PEARL — In a deeply rural Coryell County town so small it was once taken off the map, a grass-roots bluegrass community thrives.
Pearl comes to life the first Saturday of each month when scores of musicians and devotees flock to the 100-year-old stone school building to perform, listen and jam to what many of the participants call “roots music.” It’s formally called the Pearl Bluegrass 1st Saturday Jam and Stageshow.
“This is the real deal,” said Brian deGraffenreid. “We travel from our home in Goldthwaite each month without fail to see and hear all of this true, American music. It’s a completely unique setting and atmosphere.”
Visitors experience a near total immersion in bluegrass, which begins as soon as they’ve parked. Informal jam sessions under trees, beneath sheltered outside seating and on the steps of the community center set the mood for live stage shows. The old school’s modest auditorium with its gently raked pine floor and intimate proscenium stage is bathed in soft daylight from the east windows. Curved plywood theater-style seats and mahogany church pews fill with audience members of all ages.
“We only use amplification for the stage shows,” said Fred Knorre from Round Rock, a fixture at the monthly event. High-ceilinged classrooms off the hallways host ever-changing ensembles for impromptu jams. “It’s totally acoustic in the jams. No amps allowed,” Knorre said.
Although the stage shows start at 1 p.m. Saturday, the area behind the center begins filling with RVs and camper trailers on Friday. Attendance swells during the next day as musicians of all ages warm up, fraternize and learn new “licks” from other participants.
Justin Shawn Doyle of Gatesville watched the stage show with his son, Justin II. “We came to Pearl to hear bluegrass as a special birthday celebration for my dad. He was born in 1943 and was in the last graduating class at the Pearl School.”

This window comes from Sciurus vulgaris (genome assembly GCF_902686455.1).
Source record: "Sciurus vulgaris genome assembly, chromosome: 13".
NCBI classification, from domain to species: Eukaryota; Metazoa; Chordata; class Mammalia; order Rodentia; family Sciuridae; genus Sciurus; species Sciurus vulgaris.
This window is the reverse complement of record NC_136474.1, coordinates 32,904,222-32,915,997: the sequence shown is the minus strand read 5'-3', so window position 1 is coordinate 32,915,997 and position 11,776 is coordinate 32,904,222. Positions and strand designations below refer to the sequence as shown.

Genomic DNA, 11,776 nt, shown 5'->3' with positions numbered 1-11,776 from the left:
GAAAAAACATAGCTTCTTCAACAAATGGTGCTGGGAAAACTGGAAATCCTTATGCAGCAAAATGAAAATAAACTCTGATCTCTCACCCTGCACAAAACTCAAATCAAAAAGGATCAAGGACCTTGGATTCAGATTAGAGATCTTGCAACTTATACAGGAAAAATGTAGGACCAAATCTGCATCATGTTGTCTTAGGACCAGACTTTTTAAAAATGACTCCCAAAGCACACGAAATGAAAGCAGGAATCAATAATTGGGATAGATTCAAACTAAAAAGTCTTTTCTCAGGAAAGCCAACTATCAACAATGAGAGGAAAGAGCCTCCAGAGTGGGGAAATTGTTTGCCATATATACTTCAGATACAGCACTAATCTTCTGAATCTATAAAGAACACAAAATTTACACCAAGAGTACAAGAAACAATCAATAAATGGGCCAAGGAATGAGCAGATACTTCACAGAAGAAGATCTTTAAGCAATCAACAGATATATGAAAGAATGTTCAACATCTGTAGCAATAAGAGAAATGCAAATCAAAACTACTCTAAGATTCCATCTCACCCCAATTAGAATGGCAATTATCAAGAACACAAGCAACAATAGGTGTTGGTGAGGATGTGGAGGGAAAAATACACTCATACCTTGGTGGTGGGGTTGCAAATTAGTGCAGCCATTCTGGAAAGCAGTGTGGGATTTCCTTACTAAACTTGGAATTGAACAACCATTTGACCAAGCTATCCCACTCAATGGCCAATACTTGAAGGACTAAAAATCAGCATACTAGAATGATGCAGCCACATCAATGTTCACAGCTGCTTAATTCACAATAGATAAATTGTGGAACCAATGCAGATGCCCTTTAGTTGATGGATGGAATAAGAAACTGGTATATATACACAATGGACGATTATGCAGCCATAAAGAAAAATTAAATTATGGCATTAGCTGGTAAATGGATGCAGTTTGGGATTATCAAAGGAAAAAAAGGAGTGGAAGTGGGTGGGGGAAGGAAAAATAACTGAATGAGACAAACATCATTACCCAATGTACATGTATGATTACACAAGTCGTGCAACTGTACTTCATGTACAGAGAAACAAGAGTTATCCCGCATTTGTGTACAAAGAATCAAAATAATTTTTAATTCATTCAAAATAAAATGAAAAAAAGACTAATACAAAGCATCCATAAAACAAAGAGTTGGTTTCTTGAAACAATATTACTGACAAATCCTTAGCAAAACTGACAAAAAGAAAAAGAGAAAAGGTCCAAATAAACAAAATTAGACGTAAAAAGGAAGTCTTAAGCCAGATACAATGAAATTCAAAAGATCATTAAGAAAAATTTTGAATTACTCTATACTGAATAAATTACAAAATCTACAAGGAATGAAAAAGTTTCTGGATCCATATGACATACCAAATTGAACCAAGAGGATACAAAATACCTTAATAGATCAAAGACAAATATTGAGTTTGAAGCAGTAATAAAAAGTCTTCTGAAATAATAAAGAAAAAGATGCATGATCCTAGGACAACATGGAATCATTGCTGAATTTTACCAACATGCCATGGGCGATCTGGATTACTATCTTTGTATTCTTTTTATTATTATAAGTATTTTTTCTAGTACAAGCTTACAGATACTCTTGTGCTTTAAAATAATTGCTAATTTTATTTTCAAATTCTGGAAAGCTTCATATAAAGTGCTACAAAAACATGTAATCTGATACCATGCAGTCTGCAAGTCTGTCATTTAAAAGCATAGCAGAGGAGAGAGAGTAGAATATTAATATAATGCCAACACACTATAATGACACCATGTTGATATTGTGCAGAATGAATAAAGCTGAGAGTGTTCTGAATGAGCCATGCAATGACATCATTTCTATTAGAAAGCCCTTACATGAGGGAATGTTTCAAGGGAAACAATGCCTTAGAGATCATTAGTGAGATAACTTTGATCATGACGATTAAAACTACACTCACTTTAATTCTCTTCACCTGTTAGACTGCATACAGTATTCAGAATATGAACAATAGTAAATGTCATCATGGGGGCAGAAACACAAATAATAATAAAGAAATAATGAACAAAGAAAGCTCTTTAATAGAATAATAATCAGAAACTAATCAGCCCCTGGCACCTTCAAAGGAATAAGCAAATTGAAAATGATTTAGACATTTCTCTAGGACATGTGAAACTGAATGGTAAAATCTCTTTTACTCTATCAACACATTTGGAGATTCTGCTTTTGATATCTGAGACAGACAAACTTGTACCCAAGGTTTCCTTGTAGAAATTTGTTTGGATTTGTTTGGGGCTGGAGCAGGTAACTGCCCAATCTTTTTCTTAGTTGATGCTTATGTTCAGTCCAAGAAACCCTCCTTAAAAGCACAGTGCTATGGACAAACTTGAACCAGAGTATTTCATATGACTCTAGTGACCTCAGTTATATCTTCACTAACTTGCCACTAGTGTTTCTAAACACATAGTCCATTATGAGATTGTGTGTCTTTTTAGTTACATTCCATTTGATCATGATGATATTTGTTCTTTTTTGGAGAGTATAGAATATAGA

The prevailing musical style — bluegrass — has been described as a mix of gospel, old-time fiddle music and country harmonies. What you won’t see at Pearl are keyboards, wind instruments or any percussion. And watch your nomenclature, please. “It’s a fiddle, not a violin,” Tracie Upham from Austin said firmly, but with a smile.
Beginners are numerous and welcome, with much of the repertoire passed down from player to player. “No formal training” is an oft repeated phrase.
In many ways, the clock seems to have stopped years ago in Pearl. There’s no charge to participate as a musician and audience members can see as many performances as they want for free. Participation in the jams either as a musician or listener costs nothing. Attached to one wall is a box for monetary contributions and homemade style food and drinks are for sale in the cozy cafeteria.
“Those pies the ladies bake are really good,” de Graffenreid said.
There is a $10 RV hookup fee, “Too low,” according to Knorre, and somehow the whole enterprise seems to work.
Visible from the school’s elevation is Swayback Mountain, the inspiration for Pearl’s original name: Swayback. In 1890, the name Pearl was made official, reportedly in honor of the postmaster’s comely young cousin. The stone school structure dates from 1914 and has been through various trials including additions, fire, re-roofings and community uses. Standing across the road, at the front gate of the Pearl cemetery, a visitor looks back at the school and the nearby stone house built to house a teacher.
“It’s worn its years well,” said Kurt North, a bass fiddle player from Arlington. “Pearl is like bluegrass music. Down to earth and here to stay.”